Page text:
Tag Archives: funerals

Finding grace amidst grief

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It was part of my job to follow Nancy Reagan’s funeral on Friday. But it was also a lesson on grace, grief and choosing love at the right moment.

The fact that daughter Patti Davis and Nancy Reagan had a difficult relationship is well known. It has been written about and documented in numerous books and interviews by Davis and Reagan as well as political pundits and gossip columnists.

Imagine the pressure you would feel when asked to speak at the funeral of a relative who you had a love/hate relationship with, a funeral that was being broadcast to millions of people across the nation.

Oh sure, Patti Davis has led a life of privilege, but money and power doesn’t guarantee happiness.

Davis recounted a humorous prank that Nancy played on Ronald, a moment she relived with her mother in the days before her death. After telling the story, Davis said at the time she didn’t realize that would be the last time she would hear her mother laugh.

That really struck a personal chord with me, because I also think back to the last time my mother laughed and made me laugh. I can remember the moment in great detail. It was the day we started her morphine, finally, after battling the doctor and home hospice for more pain relief. A few doses in, Mom woke up for a nap and wanted to get up. I helped her out of bed and asked her how she was feeling, looking for any signs of the common side effects, such as nausea or dizziness.

Mom grabbed the puke bucket that I had placed on the bed in preparation for any such issues, and placed it on her head (yes, it was empty.) She then danced a little jig.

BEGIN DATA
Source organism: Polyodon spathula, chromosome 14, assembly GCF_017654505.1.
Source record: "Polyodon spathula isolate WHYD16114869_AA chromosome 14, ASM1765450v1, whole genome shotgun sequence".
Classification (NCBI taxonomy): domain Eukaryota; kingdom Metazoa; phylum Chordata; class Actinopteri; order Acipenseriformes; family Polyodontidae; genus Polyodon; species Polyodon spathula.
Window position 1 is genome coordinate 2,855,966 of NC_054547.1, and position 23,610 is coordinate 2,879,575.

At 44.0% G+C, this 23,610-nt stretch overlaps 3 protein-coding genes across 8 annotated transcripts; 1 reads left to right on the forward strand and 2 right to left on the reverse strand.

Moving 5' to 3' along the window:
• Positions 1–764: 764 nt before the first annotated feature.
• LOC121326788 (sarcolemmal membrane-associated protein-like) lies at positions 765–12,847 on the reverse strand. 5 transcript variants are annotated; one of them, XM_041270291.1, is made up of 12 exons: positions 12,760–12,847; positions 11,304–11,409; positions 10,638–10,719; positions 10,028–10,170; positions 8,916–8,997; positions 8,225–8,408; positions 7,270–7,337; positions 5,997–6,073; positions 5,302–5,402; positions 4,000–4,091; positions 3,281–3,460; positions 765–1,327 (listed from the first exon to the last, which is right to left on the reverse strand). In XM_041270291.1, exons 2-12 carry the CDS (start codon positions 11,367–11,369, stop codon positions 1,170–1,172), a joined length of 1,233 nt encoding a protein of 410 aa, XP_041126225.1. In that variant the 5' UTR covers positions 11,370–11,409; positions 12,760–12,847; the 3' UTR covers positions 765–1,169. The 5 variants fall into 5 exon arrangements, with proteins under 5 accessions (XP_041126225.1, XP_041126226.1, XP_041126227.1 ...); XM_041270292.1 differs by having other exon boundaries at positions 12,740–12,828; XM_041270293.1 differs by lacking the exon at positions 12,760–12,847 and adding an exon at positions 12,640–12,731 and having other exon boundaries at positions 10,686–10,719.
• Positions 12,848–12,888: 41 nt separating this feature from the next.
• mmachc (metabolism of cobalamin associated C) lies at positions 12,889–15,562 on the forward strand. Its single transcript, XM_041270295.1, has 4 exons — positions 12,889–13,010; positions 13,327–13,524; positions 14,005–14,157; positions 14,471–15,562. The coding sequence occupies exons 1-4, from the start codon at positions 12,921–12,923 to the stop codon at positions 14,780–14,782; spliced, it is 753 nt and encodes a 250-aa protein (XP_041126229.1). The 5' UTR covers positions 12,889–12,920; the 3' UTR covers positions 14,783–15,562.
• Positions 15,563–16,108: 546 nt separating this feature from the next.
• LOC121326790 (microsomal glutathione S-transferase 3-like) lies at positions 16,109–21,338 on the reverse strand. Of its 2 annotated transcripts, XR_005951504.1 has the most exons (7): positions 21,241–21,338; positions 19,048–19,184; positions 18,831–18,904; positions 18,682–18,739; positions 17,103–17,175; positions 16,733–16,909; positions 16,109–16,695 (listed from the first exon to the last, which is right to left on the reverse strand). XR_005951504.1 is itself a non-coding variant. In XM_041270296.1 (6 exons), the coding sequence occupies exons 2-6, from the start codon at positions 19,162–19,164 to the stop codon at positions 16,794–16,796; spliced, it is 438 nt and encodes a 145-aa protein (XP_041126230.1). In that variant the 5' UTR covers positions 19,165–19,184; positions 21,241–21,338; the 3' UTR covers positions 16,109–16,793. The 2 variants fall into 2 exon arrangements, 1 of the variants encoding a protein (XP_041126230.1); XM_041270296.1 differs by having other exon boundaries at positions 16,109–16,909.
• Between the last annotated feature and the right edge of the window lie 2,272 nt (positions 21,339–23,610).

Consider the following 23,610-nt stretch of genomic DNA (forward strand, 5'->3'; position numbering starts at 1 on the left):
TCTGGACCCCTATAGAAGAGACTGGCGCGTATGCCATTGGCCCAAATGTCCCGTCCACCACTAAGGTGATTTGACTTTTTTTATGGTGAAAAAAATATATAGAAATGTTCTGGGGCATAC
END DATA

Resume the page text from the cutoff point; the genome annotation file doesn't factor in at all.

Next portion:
It was the only time that entire last month of my mother’s life that I genuinely laughed.

An hour or two later, Mom was vomiting into the bucket.

But back to Davis. She didn’t ignore the difficult relationship she had with her mother, saying that there were never any shades of grey in their relationship, but instead bright colors and passionate emotions. She took responsibility for her actions while not exonerating her mother, as death does not wipe clean a person’s past transgressions.

On Friday though, Davis chose love, and she did so with grace and humor.

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An Irish wake

Mom was telling me about someone she knows who just revealed they have pancreatic cancer, stage IV. Realistically looking at their odds, he has already started planning for his departure from this world. An Irishman, he wants his life to be celebrated via an Irish wake versus the sad mourning of a traditional funeral.

Dad had no ceremony when he left this earth. It was impossible to know if that’s how he would have wanted it, because he had a fear of death and would not discuss the particulars when he still had his mind. Dad’s family is in Ireland and Australia, so there’s no way they would have come to New Mexico for a funeral. And while Dad was liked by the locals, he didn’t have any close friends, so the invitation list would have been small. Then there was that winter storm, combined with the Christmas holiday that delayed Dad’s physical departure from this earth. (His cremation was delayed until a doctor was available to sign the death certificate. He died five days before Christmas, but was kept in the morgue of a funeral home for several days until the paperwork was completed.)

I do like the idea of a wake, where one’s memory is celebrated. Mourning certainly has its time and place, but I prefer to do that privately. And the sadness, the grief comes because of what the deceased person meant to others. I think Dad would have approved pint glasses of Guinness raised high in his honor and memory.

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